Bad Pakistan thus comfortably defeated another excellent display of spin-strangulation by Good Pakistan and their unexpected hero Wahab Riaz, who rumours suggest may have accidentally knocked himself out after dreaming he was a golf club and trying to drive a coconut 300 yards with his head, then waking up thinking he was Wasim Akram and scything down four of India’s top six. Some Pakistan v Pakistan clashes are timeless classics. This one was ultimately a little one-sided and predictable.

India, without being as impressive as in their outstanding quarter-final with Australia, again showed the resolve and calmness of potential champions. Their batting was patchy, two ultimately crucial cameos by Sehwag, brilliantly, and Raina, with cool determination, bookending Tendulkar’s fascinating struggle, which mixed tenacity, lashings of generously donated luck, and isolated outbreaks of his trademark strokemaking genius.

In the field, where they had been rather flaccid in the group stage, they were again focused and determined. Their bowling had seemed a major and potentially costly vulnerability early in the tournament, has been excellent in the knock-out games. Nehra and Munaf, who since the latter’s 4-48 in the opening match against Bangladesh had jointly taken 4 for 264 in 40 overs in matches against Test opposition, took 4 for 73 in 20 overs of probing discipline.

Thus Mohali, and the rest of India, could celebrate the twin joys of (A) India beating Pakistan, and (B) India not losing to Pakistan. Both of which seemed equally important to the supporters. Joy C – potentially winning the World Cup for the first time in 28 years did not seem particularly high on the fans’ celebration priority list. One even said to me: “I don’t care what happens in the final, this was the only game that mattered.” Which was both wrong and silly.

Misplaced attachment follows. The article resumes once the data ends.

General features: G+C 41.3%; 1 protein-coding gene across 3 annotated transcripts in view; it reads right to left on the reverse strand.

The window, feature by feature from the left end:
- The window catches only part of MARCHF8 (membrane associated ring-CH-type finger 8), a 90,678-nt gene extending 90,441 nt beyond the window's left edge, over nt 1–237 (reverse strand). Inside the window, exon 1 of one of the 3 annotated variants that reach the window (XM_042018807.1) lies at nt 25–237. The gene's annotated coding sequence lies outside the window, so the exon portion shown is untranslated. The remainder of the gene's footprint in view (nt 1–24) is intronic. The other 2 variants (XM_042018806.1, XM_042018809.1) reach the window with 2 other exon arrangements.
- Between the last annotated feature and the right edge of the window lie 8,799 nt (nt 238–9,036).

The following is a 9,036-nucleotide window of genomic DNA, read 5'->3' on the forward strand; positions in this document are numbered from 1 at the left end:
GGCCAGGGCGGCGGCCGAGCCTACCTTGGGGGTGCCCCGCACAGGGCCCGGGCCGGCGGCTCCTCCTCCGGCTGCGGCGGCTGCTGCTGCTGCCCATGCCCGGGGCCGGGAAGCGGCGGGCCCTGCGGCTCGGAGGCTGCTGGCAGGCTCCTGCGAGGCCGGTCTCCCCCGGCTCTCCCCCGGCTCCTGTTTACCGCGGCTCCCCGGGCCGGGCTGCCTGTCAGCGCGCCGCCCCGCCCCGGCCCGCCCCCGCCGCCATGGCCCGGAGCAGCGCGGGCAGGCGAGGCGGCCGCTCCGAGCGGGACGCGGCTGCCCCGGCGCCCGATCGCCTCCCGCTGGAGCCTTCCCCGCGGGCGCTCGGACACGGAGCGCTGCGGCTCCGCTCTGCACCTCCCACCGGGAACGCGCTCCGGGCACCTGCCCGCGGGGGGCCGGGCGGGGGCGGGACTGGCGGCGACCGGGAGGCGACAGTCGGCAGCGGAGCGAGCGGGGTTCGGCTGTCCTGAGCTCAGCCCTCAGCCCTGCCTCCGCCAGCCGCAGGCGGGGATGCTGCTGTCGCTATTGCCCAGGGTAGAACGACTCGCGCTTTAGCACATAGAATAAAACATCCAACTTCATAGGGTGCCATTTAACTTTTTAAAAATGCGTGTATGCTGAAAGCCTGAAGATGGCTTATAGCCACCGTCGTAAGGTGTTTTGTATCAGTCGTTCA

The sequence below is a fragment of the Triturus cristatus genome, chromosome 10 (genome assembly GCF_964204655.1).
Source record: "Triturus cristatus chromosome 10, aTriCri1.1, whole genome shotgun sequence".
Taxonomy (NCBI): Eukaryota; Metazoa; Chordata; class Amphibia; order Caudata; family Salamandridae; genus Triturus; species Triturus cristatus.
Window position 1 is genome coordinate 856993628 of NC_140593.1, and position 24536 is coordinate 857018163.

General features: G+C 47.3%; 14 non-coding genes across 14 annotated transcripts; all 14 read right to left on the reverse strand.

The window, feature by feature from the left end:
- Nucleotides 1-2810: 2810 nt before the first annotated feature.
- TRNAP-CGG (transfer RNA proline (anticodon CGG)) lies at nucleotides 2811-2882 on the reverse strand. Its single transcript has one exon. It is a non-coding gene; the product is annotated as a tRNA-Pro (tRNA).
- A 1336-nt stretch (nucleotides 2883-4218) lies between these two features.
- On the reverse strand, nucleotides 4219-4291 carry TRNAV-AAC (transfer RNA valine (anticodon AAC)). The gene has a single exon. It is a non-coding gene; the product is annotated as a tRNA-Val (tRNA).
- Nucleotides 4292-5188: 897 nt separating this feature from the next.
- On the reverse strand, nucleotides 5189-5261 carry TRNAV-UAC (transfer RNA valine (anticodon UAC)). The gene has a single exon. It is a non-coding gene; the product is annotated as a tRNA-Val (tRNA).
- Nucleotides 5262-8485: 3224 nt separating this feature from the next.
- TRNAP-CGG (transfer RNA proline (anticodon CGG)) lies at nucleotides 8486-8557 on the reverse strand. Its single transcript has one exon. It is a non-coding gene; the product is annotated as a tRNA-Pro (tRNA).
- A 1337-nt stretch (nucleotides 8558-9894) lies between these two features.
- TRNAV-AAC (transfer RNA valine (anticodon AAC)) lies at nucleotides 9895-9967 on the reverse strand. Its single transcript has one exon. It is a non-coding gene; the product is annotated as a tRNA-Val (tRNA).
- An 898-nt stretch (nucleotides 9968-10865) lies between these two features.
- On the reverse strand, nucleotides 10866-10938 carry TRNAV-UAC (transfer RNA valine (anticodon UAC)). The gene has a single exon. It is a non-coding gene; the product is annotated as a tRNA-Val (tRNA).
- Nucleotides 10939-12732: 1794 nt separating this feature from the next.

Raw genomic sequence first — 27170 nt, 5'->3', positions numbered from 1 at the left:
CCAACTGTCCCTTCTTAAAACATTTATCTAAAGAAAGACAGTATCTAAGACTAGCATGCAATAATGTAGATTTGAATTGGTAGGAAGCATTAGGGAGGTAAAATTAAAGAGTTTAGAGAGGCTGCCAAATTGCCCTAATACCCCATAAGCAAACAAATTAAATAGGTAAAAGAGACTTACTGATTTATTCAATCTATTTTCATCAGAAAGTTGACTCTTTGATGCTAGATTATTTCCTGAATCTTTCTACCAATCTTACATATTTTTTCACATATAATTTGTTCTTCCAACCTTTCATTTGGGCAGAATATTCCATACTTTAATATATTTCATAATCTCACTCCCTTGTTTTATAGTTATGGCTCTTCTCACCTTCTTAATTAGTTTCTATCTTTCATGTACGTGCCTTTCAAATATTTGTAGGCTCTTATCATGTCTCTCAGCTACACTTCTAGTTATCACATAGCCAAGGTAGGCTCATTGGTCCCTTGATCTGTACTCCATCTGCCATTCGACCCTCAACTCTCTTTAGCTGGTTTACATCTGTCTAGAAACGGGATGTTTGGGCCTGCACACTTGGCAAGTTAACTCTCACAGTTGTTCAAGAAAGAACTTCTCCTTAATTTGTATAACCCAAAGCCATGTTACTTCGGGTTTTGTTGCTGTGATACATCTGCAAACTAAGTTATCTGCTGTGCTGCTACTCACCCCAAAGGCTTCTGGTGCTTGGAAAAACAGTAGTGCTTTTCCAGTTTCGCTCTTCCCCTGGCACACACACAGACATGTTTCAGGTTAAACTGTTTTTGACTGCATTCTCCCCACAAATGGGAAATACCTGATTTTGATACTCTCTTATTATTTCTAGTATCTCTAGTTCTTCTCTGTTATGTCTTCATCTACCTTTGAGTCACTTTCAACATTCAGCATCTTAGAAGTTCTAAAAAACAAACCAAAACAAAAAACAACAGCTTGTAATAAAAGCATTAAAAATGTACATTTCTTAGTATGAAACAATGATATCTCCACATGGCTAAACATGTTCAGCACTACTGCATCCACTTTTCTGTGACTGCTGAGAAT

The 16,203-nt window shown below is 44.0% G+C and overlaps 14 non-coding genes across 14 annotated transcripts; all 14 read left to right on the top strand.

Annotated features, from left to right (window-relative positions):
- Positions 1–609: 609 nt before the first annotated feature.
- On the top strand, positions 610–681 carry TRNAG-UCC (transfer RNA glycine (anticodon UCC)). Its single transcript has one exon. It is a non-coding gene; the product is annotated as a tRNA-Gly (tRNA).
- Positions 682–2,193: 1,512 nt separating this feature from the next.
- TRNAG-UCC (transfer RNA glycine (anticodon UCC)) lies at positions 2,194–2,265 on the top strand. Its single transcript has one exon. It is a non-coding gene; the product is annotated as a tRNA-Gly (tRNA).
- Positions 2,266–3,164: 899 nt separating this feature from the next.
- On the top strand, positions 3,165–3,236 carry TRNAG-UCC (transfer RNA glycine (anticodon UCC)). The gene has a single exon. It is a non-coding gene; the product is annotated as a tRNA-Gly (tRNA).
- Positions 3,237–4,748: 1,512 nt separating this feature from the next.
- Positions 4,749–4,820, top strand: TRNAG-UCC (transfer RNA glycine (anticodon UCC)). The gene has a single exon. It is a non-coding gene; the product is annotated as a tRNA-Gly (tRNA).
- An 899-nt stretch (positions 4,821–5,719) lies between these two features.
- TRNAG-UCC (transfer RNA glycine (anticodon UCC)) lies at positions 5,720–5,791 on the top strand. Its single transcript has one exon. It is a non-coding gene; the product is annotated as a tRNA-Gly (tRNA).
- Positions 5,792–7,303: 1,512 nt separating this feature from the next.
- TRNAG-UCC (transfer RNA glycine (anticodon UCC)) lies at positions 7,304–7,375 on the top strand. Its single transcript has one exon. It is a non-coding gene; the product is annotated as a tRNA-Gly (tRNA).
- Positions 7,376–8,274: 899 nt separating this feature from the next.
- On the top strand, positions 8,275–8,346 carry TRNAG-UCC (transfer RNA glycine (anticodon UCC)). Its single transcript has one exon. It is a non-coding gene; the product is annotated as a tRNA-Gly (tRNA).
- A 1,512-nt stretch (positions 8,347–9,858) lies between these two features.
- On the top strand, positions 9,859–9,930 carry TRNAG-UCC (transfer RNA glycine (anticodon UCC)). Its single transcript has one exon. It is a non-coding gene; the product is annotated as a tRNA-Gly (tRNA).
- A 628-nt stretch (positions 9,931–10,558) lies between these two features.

I will write tomorrow on the experience of attending this uberhyped clash of fierce sporting rivals, a momentous contest with a place in a World Cup final at stake. Was it (A) Unforgettable sporting theatre played out in a febrile atmosphere of tension and excitement; or (B) an 8-hour onslaught of decibel-loaded, jingle-spewing, atmosphere shattering noise pollution from the stadium PA system? Or (C) Both? Tune in tomorrow to find out.

Andy Zaltzman is a stand-up comedian, a regular on the BBC Radio 4, and a writer

RSS Feeds: Andy Zaltzman

© ESPN Sports Media Ltd.

Posted by World cup on (July 2, 2011, 6:28 GMT)

In the Pakistan v Pakistan match that is so often a feature of Pakistan matches, Bad Pakistan’s recurring inadequacies with the bat and in the field proved decisive, aided by a one-off shocker by their previously outstanding strike bowler............... Thanking you sir............... ______________________________________ saritha

Posted by Vijai on (April 22, 2011, 7:55 GMT)

The only way it could have done so was if Virender Sehwag had scored a 25-ball century, Sachin Tendulkar had posted his 100th India 100 before being carried away into the skies in a flaming chariot...awesome!

Posted by Danyal on (April 5, 2011, 6:28 GMT)

Love it ... I still cant believe pakistan lost that match .....

Posted by shahrukh imtiaz malik on (April 4, 2011, 17:59 GMT)